Thursday, 20 May 2010

Striking gold

The next adventure was different in tone, but no less enjoyable. I headed back to the ferry and motored down the Lynn Canal - on another gloriously sunny day; I've been very lucky with the weather - to the gold-mining town of Skagway. In between watching snow-capped mountains slide by, I fell into conversation with another Alaska character: a young man named Mark who had clearly taken far too much LSD and methamphetamine in his life. Hard to say if he was on something then or if he's just permanently addled, but he considers himself to be a prophet and a man of God, so we had a pretty good chat about spirituality. He also prayed to God to relieve me of my cough; I can't say it worked any better than the antibiotics, but his heart was in the right place.

He'd certainly have fit in to the original town of Skagway, which welcomed dreamers of any stripe when it sprang up during the Klondike gold rush in 1898. Today, the whole town has been preserved as a national park, and the buildings along Broadway have been maintained (or restored) in their original gold rush style. It had everything you expect from a Wild West (or Wild North) town: saloons, gambling, ladies of doubtful virtue and a criminal gang headed by one "Soapy" Smith, who was eventually killed in a shootout with the town's marshal.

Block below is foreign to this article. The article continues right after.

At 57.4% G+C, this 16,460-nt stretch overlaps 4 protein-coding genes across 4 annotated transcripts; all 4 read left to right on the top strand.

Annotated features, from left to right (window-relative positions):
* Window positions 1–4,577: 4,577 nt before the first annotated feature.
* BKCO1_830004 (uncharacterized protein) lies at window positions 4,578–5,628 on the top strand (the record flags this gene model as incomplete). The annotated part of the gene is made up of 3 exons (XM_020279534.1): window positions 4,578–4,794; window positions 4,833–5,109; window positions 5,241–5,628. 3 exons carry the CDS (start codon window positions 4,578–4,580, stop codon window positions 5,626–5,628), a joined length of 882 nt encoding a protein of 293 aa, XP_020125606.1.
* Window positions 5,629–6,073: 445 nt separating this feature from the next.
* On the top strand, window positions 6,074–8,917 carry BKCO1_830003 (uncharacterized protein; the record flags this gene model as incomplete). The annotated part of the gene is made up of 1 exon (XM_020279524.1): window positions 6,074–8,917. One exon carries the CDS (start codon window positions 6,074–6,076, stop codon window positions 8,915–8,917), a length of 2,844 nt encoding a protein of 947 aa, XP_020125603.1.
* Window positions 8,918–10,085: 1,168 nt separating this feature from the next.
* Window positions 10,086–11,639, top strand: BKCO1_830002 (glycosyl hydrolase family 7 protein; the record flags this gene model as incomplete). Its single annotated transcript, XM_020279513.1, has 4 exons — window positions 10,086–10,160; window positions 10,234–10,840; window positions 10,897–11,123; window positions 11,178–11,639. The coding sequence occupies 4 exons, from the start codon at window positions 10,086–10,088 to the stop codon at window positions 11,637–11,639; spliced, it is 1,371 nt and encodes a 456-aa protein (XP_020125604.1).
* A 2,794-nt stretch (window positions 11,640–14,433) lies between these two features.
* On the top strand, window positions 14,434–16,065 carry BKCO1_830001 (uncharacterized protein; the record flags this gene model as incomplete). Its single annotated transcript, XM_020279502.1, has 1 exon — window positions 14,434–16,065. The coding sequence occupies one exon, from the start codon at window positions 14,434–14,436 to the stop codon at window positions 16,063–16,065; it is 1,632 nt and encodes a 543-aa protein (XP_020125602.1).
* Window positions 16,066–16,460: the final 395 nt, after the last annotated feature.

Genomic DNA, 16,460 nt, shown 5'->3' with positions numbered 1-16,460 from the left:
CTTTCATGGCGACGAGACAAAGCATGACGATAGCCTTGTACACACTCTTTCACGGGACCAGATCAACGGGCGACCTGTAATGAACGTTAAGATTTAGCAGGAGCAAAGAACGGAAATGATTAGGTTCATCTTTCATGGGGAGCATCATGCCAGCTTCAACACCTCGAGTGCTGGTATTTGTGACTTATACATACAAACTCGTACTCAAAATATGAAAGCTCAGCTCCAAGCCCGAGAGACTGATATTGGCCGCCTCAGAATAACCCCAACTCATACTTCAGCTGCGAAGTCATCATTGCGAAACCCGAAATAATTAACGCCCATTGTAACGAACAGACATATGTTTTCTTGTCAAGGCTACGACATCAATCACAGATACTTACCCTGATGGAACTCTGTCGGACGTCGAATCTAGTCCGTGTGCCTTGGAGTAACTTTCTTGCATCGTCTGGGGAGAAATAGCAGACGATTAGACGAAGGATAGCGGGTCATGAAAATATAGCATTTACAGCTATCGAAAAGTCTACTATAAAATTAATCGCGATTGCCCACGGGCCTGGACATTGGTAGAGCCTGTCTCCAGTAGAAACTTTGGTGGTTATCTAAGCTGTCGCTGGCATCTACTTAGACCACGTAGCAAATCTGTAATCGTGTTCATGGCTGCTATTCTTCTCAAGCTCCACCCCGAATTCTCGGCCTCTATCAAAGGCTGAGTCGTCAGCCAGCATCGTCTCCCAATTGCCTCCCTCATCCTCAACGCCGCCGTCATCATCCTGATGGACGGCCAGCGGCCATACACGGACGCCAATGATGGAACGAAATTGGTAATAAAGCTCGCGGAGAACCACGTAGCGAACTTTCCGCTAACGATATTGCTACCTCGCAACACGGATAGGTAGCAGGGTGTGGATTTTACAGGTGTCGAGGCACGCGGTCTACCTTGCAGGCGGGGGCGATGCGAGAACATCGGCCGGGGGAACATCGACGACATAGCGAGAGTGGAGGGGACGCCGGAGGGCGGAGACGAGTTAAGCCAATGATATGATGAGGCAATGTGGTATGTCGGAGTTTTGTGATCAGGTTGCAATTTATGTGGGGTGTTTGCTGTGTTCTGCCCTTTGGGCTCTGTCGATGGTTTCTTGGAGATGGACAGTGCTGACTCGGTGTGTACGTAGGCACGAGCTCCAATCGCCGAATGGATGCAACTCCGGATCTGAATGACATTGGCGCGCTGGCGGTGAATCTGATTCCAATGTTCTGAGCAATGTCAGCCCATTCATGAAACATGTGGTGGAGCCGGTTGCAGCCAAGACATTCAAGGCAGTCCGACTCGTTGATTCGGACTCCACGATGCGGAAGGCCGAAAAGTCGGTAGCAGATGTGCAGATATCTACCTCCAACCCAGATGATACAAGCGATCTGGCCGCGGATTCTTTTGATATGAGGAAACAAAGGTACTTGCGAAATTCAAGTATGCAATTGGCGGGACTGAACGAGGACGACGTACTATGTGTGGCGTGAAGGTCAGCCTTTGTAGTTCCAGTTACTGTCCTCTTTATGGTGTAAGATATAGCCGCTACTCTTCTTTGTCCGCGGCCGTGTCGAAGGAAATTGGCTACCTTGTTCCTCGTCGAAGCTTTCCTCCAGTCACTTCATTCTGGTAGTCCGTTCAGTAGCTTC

Sadly for the thousands who flocked to Skagway and nearby Dyea in order to cross the mountains into Canada and the Klondike gold fields, the rush itself was short-lived. By the time they'd waited out the winter - when the passes are, well, impassable - and been bilked of most of their savings by the likes of "Soapy" Smith, all the productive claims had been staked by Canadians nearer at hand. It was enough to put Skagway on the map, however, particularly when they built the White Pass & Yukon Route railway to facilitate travel for the prospectors.

Today it's a tourist trap, but a very beautiful one. I trod the wooden boards of the sidewalk; visited a restored saloon; and took in the sights of the town (a brisk 10-minute walk end to end). I also went over the pass on the railway, where the snow was still lying 10 feet deep and the walls of the tunnels (blasted by those original prospectors 100 years ago) were solid with ice. My plans may have changed while I've been on the road, but I did get to Canada after all! And by a historical route to boot - though happily not carrying 40lbs of supplies on my back...

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